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The Incredible Upside-Down Market: An Interview With Vineer Bhansali

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  • chatted with Vineer Bhansali, CIO and Founder of LongTail Alpha
  • The Fed has already started shifting its priority from fighting inflation to preserving financial stability
  • Markets will likely be stuck to trade in a range that reflects earnings fundamentals

To understand Vineer Bhansali’s market philosophy, we must look beyond the title of CIO and Founder of LongTail Alpha and realize he’s a man of multiple talents.

As an ultramarathon runner, he never loses sight of the long run: ”I think markets go in cycles that can take years to play out.” As a Harvard Ph.D. in Theoretical Physics, he dissects the Fed’s ongoing monetary experiment: “I think monetary policy has not figured out what it is good at and what it can and cannot do.” And as a jet pilot, he maintains calm amid this year’s storm, waiting for clear skies to take flight once again: “we are in a period in which patience will pay off.”

But as the former Head of Quantitative Portfolios at PIMCO for 16 years, Dr. Bhansali warns that investors must brace for a possible decade of stubborn , with equity markets “stuck to trade in a range that reflects earnings fundamentals.”

Earlier this week, chatted with the fund manager and author of five books on capital markets, including his latest, “The Incredible Upside-Down Fixed-Income Market.” Early in November, you stated that we were probably pivoting from a state where inflation is the Fed’s primary concern to one where it divides attention with other issues, such as US’s financial stability. Powell’s comments earlier this week appear to have leaned toward that direction, too. So, where do we stand in this tightening cycle?

Vineer Bhansali: I think the recent string of failures, such as the UK pension system going under, the collapse of FTX, and who knows what else we still have not read about, is raising alarm bells. I think the Fed has already realized that it might have gone too far, but at the moment, it is hard for them to change their tune for fear that they end up in the 1980s-style stop-and-go environment.

I am watching for signs of bank distress. By this point in previous cycles, some banks had already gone under. Simply put, they cannot survive a yield curve inverted beyond 50 basis points for any sustained period. This time the problems are hidden because banks are shoring up their income by lending at 4% to the Fed via the reserve facility and borrowing money from depositors for nothing. As soon as a bank breaks, the Fed will realize the problems underneath the surface. It is good to remember that the Fed is a bank, and it works for large banks, and its models all require bank intermediation.

IC: Will markets react badly if the Fed doesn’t actually pivot but instead just pauses the cycle?

VB: I think the equity markets will be stuck and trade in a range that reflects earnings fundamentals. But certain areas, such as banks, will finally get impacted by the inverted yield curve. Also, the Treasury bond market is the most illiquid in decades, and negative carry in the yield curve and in the currency hedging markets will make it impossible for the Treasury to find buyers to fund the debt.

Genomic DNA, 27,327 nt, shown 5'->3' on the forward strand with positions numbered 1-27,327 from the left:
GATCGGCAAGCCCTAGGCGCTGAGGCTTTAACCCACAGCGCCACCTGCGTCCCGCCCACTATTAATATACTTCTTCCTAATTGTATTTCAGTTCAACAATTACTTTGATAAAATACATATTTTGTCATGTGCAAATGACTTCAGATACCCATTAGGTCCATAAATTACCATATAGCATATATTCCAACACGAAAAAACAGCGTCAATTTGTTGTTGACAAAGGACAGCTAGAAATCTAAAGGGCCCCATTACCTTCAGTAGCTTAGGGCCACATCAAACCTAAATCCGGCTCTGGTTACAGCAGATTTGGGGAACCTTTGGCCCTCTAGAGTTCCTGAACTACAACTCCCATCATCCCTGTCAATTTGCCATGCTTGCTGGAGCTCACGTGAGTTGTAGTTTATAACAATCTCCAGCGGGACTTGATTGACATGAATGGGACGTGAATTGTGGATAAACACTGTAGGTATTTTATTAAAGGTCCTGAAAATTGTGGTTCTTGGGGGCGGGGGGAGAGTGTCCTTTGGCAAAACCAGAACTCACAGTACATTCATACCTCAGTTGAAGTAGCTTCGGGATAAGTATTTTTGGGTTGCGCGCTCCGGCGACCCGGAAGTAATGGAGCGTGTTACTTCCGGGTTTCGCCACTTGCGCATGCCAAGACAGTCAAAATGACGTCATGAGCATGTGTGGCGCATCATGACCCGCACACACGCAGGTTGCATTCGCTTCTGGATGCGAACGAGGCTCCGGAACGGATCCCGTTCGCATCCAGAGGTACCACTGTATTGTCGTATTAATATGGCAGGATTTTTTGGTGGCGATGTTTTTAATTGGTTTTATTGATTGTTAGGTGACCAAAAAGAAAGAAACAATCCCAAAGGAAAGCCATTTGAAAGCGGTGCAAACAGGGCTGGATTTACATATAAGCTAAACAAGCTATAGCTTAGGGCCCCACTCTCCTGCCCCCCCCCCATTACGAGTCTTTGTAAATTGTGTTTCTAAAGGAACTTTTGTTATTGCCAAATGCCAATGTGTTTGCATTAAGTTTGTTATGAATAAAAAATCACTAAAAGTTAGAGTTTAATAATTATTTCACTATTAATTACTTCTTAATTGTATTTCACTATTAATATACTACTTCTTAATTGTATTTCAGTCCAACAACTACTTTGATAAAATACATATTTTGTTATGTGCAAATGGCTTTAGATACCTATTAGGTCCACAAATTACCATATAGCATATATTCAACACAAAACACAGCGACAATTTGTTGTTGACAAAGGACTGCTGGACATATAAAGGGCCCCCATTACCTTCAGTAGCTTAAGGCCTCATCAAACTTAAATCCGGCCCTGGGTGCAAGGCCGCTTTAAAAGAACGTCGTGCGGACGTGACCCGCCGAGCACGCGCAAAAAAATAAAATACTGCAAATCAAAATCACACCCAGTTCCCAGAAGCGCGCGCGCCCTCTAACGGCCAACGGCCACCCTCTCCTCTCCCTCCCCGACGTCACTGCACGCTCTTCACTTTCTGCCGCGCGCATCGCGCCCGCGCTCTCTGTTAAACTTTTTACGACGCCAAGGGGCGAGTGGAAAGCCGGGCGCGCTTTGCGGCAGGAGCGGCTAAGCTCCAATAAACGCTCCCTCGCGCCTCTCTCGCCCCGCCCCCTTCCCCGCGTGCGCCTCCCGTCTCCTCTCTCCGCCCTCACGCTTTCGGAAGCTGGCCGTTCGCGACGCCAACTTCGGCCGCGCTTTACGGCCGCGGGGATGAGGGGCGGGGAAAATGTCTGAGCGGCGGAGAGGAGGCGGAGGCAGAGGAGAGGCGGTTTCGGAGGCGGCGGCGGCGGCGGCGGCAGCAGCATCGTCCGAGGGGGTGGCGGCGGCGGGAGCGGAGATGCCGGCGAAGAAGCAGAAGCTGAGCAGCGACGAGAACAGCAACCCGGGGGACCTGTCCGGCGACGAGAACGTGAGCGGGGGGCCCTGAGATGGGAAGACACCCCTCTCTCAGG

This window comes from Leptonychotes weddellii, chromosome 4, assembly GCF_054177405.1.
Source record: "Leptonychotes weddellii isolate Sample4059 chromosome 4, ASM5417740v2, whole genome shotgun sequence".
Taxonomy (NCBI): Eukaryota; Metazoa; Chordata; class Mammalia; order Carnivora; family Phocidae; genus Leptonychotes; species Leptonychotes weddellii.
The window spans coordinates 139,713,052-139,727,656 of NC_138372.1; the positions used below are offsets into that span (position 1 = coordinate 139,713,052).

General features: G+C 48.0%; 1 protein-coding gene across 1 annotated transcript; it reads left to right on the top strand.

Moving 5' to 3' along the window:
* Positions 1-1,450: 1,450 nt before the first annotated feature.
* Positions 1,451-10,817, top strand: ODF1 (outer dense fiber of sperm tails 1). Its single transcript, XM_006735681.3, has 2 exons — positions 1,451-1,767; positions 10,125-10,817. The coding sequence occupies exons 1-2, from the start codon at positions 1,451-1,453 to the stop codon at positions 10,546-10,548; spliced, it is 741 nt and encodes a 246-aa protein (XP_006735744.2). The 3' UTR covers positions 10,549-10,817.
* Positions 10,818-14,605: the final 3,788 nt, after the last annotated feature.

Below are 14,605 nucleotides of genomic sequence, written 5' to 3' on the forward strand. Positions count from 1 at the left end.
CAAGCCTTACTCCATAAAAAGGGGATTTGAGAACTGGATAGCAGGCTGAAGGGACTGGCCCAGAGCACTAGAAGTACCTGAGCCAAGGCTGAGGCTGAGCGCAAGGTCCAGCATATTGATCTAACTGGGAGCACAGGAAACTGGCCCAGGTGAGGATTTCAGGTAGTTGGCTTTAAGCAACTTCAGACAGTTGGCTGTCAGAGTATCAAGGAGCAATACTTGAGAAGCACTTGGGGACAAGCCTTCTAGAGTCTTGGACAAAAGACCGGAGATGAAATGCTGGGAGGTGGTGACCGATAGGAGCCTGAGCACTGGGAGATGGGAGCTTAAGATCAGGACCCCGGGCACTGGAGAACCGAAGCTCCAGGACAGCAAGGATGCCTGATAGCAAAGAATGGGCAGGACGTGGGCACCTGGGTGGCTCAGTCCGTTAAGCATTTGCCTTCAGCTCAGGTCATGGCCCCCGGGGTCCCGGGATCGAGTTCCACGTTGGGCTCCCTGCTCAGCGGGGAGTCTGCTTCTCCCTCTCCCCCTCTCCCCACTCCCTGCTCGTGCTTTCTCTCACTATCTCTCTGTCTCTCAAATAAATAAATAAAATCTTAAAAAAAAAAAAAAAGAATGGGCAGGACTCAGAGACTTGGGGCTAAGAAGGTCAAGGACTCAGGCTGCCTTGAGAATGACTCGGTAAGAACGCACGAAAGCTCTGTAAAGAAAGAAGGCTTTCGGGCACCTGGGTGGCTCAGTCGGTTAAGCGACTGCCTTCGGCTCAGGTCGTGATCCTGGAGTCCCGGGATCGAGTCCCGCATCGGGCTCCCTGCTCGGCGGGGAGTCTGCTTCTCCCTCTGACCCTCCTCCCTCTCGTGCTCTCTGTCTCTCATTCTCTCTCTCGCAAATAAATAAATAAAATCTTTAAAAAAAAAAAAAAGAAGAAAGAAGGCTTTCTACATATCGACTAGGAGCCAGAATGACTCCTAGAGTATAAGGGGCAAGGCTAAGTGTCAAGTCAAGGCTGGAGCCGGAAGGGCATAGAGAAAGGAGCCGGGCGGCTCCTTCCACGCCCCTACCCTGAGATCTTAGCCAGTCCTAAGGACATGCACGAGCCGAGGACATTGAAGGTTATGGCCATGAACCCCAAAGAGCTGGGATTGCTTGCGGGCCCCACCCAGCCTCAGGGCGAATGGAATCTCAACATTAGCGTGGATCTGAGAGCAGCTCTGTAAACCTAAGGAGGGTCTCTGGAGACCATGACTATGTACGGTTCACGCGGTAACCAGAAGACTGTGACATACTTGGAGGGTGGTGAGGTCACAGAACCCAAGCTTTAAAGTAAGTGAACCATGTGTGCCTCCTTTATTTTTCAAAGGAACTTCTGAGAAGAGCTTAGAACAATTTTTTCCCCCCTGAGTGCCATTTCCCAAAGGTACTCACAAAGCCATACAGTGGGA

So yes, if the Fed does not pivot, bond markets could be in for another year of dismal performance, and that will take credit markets broadly with it.

IC: You recently also stated that you believe in sticky inflation at around 3-4% during the next few years. In such a scenario, what’s the path of least resistance for the Fed’s monetary policy?

VB: If inflation stays around 3-4%, we are possibly looking at a Fed that pauses tightening in the name of financial instability problems.

The Fed in this environment also somehow changes the way they talk about inflation targets. Instead of saying they want to hit 2% inflation, they can say something like 2% over a cycle on average or something like that, which is hard to measure and pinpoint.

With lower real rates, this could result in a mild selloff in the . The reason it is hard to bet too strongly against the dollar is that not only does it reflect real fundamentals, but it is de facto the reserve currency of the world and, for now, the currency that yields the highest with little duration risk.

Other countries are facing even bigger pressures and can easily tip into a deep recession. So a compromise by the Fed in changing their inflation target in the name of financial stability is not a catastrophic outcome for the dollar, in my view.

IC: How does one structure its portfolio for a period of persistent inflation?

VB: I think if inflation persists for a long time, e.g., 5-10 years, nothing other than commodities, real estate, and other “real” assets will do well. Financial assets certainly will do worse. In the short term, I think TIPS are now attractive again, with a contractual inflation compensation or an “inflation tax refund.”

Same thing with short-term treasury bills and notes; since they give principal protection and the opportunity to deploy liquidity into asset markets when they break, which will inevitably happen if the keeps raising rates.

IC: Are bonds a good investment at the moment?

Yes, but I would keep the duration very short – a maximum of 3 to 5 years, and also keep quality very high, i.e., Treasury bonds, TIPS, agencies, agency mortgages, and very high-grade corporate bonds. Also, don’t forget to keep an eye on various closed-end bond funds that are being liquidated and have to begin to trade at both attractive yields and discounts.

IC: Is the last decade’s risk-on market already behind us,…

Read More: The Incredible Upside-Down Market: An Interview With Vineer Bhansali

2022-12-03 16:00:00

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